The biggest political happening today is not the GOP debate. Not even close. It is the anticipated ABC interview with Newt Gingrich’s ex-wife Marianne. It was teased on the Drudge Report last night with the suggestion that there had been a battle within the network as to when to air it. It will air tonight on ABC’s “Nightline,” making the debate a weird warmup for the main event. In an attempt to soften the blow, the Gingrich campaign released a letter signed by his two daughters from wife No. 1. It tried to plead that in essence this was old news and a private matter:

The failure of a marriage is a terrible and emotional experience for everyone involved. Anyone who has had that experience understands it is a personal tragedy filled with regrets, and sometimes differing memories of events.

We will not say anything negative about our father’s ex-wife. He has said before, privately and publicly, that he regrets any pain he may have caused in the past to people he loves.

ABC News or other campaigns may want to talk about the past, just days before an important primary election. But Newt is going to talk to the people of South Carolina about the future. . ..

But, of course, Gingrich’s behavior in office put himself and his party at risk. The issue isn’t a failed marriage; it is whether his character is so flawed as to disqualify him from the presidency.

You can bemoan the timing of the interview, just days before the election. But if ABC held the piece it would have been bashed for withholding information critical in deciding vote.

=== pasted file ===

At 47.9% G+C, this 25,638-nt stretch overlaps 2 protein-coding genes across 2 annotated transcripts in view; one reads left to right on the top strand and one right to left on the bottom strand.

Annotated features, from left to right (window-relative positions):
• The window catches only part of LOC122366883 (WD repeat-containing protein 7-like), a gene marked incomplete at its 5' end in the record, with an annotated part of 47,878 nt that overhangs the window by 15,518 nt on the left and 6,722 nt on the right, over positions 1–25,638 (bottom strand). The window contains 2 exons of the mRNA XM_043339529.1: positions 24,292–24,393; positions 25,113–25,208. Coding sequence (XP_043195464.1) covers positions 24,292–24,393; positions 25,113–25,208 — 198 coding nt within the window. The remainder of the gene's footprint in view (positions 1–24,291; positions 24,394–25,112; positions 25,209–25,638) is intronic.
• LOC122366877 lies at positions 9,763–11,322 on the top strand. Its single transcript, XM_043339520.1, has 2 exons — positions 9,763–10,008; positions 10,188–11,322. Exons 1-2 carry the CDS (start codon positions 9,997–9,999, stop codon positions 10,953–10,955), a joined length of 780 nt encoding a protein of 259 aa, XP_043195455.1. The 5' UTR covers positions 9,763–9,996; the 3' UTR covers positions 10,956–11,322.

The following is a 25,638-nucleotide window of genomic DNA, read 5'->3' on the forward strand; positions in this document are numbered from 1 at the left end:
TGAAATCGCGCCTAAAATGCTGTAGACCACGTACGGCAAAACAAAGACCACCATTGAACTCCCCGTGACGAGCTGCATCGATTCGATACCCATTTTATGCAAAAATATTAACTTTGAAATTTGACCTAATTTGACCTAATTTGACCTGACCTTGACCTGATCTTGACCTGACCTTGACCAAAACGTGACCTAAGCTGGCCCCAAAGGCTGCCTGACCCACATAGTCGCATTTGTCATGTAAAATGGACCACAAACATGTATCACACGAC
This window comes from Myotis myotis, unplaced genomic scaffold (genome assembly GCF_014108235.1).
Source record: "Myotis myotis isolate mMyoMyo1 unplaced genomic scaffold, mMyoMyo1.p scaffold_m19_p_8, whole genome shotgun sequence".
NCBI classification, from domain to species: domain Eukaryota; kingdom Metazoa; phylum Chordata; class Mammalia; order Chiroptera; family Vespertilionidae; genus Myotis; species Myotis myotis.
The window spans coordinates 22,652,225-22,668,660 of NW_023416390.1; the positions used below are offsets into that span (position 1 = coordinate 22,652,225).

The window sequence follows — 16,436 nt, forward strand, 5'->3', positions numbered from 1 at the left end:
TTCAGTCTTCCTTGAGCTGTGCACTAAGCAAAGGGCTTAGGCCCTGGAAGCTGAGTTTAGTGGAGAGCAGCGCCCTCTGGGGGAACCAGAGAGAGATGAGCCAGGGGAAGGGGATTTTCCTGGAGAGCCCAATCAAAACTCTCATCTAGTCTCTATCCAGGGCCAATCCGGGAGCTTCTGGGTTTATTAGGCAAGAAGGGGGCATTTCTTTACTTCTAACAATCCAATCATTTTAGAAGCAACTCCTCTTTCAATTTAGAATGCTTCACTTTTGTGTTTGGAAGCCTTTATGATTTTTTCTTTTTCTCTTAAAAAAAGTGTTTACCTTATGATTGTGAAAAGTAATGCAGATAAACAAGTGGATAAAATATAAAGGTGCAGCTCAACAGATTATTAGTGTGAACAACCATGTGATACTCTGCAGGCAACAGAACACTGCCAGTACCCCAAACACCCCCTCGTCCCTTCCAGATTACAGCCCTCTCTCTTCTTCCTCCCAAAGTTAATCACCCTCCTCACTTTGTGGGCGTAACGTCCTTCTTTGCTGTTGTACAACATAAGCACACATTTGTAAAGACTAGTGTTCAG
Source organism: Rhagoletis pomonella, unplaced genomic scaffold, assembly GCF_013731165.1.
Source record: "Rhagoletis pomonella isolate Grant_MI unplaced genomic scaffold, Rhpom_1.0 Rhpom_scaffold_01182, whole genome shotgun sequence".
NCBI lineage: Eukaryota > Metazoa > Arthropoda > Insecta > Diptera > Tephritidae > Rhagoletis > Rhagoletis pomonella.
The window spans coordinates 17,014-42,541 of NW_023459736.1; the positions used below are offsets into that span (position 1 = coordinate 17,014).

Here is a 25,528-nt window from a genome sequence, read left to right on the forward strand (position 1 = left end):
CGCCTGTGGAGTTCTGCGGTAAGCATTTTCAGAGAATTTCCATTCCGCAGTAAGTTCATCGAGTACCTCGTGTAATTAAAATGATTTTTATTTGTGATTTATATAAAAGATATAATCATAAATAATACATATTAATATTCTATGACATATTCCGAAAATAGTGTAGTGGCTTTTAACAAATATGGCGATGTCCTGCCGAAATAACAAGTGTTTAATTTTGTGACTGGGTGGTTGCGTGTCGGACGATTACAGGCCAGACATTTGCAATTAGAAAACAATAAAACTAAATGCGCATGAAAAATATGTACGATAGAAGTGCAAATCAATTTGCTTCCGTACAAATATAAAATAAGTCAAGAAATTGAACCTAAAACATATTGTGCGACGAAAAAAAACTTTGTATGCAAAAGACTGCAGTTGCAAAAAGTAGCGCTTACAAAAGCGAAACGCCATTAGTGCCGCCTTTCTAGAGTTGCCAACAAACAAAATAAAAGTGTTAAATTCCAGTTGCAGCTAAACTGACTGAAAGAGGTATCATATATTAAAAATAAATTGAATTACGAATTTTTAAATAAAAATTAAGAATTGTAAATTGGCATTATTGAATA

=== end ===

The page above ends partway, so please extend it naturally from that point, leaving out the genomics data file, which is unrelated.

In 2010 Marianne gave an interview with tidbits about Gingrich’s request for a divorce (he had already asked Callista to marry him), his ethics fiasco and his fall from the speakership. The media are inured to it all because they’ve heard it so many times or witnessed it themselves. But there’s quite a difference between vaguely knowing that he had a series of wives and being presented with the details. In particular, his recklessness in carrying on an affair with Callista at the very time he was pursuing Bill Clinton’s impeachment in the Monica Lewinsky scandal will rankle some voters. At the very least it’s going to make those values voters very uncomfortable. And needless to say, if Gingrich has a good debate performance he’s going to get upstaged by his ex-wife.

We shouldn’t be surprised that Marianne has stepped forward. Indeed, how many other friends, staffers and colleagues have their own tales to tell about the speakership years? With Gingrich you are perpetually waiting for the next shoe to drop. And unlike Bill Clinton, who could drag Hillary into the picture for validation and redemption, Gingrich can’t very well sit down with Callista to explain their joint tale of deceit and adultery.

This, of course, is the argument against Gingrich that Rick Santorum and Mitt Romney have implicitly raised: With Newt, it is always about him. The party (should he be the nominee) and the country (should he make it to the Oval Office) would be at the mercy of his whims, his rhetoric and his undisciplined intellect (in which speed and quantity overwhelm good judgment and quality). He’s the Pigpen of politics, surrounded by a cloud of dust of his own making.

As is Gingrich’s style, you can bet he will claim martyrdom on this, rail at the mainstream media for bringing it up just before the election and contend he is being brought down because the “establishment” is afraid of him. Puleez. The origin of every Gingrich controversy (ethical, personal or political) is the same: Huge ambition unmoored to a code of conduct or fixed principles.

The reemergence of Marianne will give voters pause. It should. And if it’s the difference between victory or defeat in South Carolina? Well, some would call that Gingrich’s just desserts.